Lucy in the dust with dinos: 'a mosaic creature, that is neither chimpanzee, nor is it human'
It was a bad week for Lucys and for creationists. First we heard the woman who inspired the Beatles' "Lucy in the Sky With Diamonds" died of lupus. Then the world's most famous Lucy - a 3.2 million year old Australopithecus afarensis, long believed to be the oldest human ancestor ever found - was one-upped. Fifteen scientists from 10 countries have jointly announced the discovery of Ardipithecus ramidus, or "Ardi," a 4.4 million-year-old hominid skeleton found in modern Ethiopia that appears to be humankindâ€™s oldest close relative.
The last common ancestor shared by humans and chimpanzees is thought to have lived six or more million years ago, according to the American Association for the Advancement of Science, publisher of the journal Science, where 11 papers explaining the discovery will appear in a special issue Oct. 2.
Though Ardipithecus is not itself this last common ancestor, it likely shared many of the ancestor's characteristics, AAAS said. It is the earliest skeleton known from the human branch of the primate family tree, and was found in 1994 about 45 miles south of the site of Lucyâ€™s last breaths.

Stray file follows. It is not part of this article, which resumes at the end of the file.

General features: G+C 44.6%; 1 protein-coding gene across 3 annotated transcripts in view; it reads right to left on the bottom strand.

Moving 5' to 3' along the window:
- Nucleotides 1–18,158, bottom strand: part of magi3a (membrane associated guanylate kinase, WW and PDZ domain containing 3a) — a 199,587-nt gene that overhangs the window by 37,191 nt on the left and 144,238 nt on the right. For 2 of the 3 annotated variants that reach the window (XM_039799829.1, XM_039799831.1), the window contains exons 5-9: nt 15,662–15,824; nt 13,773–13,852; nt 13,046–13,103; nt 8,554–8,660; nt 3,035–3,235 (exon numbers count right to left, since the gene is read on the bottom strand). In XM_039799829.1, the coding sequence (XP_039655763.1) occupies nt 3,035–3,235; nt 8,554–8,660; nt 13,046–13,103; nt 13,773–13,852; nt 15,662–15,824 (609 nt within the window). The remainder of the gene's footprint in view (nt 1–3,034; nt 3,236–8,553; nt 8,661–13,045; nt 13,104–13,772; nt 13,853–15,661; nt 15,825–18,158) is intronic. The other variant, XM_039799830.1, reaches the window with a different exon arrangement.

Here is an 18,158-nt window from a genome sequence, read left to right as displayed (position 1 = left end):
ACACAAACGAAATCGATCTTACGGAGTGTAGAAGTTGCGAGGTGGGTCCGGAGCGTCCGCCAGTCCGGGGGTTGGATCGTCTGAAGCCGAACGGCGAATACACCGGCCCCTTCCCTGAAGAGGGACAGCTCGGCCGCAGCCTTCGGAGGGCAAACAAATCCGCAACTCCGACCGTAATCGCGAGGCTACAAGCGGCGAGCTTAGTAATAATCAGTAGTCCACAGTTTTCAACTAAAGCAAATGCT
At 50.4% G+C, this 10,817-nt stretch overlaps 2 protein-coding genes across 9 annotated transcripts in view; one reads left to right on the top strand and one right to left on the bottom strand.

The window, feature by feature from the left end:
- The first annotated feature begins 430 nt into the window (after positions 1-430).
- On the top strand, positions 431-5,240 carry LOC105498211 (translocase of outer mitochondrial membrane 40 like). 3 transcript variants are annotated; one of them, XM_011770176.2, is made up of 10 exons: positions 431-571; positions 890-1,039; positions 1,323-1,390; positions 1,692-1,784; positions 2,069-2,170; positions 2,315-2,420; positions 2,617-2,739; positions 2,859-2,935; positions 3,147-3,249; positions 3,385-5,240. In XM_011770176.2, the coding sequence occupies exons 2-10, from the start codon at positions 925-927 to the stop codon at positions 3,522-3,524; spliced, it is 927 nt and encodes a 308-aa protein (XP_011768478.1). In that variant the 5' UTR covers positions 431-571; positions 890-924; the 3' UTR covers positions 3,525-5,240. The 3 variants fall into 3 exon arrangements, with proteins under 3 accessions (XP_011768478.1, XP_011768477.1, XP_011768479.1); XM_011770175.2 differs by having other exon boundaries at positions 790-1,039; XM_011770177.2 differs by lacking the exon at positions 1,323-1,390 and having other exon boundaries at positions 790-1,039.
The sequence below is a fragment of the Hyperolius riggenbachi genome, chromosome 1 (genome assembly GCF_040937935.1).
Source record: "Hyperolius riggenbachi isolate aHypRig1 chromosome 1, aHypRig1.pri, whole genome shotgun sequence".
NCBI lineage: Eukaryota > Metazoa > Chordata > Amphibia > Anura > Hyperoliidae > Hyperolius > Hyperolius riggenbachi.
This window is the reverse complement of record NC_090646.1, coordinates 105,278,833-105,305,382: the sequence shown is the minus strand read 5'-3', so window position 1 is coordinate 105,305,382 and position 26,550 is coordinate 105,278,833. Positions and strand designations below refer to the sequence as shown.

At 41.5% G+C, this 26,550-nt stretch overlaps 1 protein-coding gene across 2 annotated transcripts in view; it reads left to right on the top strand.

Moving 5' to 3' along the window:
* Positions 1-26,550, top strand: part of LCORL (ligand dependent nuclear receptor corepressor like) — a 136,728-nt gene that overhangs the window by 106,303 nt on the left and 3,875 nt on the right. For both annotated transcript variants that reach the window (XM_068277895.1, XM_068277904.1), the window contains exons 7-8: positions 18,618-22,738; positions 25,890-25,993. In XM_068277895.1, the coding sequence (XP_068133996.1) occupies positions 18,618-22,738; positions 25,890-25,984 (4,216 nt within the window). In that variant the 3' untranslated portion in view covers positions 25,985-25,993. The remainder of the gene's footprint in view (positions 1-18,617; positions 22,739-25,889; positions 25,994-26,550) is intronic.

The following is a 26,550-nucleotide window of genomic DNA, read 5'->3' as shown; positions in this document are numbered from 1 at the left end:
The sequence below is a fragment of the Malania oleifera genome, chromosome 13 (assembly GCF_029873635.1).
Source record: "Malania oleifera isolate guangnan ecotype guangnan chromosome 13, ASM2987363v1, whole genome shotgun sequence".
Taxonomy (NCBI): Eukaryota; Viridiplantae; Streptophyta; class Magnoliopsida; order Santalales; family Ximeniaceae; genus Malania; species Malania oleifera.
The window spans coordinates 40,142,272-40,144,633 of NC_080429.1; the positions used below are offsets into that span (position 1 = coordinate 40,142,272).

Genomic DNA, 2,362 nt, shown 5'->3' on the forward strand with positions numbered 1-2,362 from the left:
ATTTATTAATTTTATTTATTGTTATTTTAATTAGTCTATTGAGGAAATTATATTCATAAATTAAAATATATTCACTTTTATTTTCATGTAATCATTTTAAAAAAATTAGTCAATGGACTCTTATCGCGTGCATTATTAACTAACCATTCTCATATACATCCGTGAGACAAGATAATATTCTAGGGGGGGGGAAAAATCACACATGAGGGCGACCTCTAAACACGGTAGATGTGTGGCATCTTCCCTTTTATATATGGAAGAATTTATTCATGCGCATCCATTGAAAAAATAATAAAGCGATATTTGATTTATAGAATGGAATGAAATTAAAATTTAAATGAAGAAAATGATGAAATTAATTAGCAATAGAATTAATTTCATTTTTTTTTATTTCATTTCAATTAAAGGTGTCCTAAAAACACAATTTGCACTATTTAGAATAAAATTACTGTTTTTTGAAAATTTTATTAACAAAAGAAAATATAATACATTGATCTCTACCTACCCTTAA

Scientists spent 17 years investigating the skeleton of â€œArdi,â€ a small bipedal primate whose skeleton contained enough of the skull, teeth, pelvis, legs, feet, arms and hands to tell us a great deal, researchers said.
Ardi walked on two legs on the ground, but spent time in trees, too; she was probably omniverous; and her limbs were more like those of monkeys or extinct apes than chimpanzees or gorillas. Thatâ€™s intriguing because after Lucyâ€™s 1974 discovery, scientists thought new discoveries of earlier hominids would converge to a chimpanzee-like anatomy, due to the genetic similarity between humans and chimps. Thatâ€™s according to a press release from the Los Alamos National Laboratory, home to one of the scientists involved in the discovery.
"In Ardipithecus we have an unspecialized form that hasn't evolved very far in the direction of Australopithecus. So when you go from head to toe, you're seeing a mosaic creature, that is neither chimpanzee, nor is it human. It is Ardipithecus," Tim White of the University of California-Berkeley, one of the lead authors of the research, added in a press release.
AAAS said the findings suggest that hominids and African apes followed different evolutionary pathways.
â€œWe can no longer consider chimps as â€˜proxiesâ€™ for our last common ancestor,â€ AAAS said in a press release."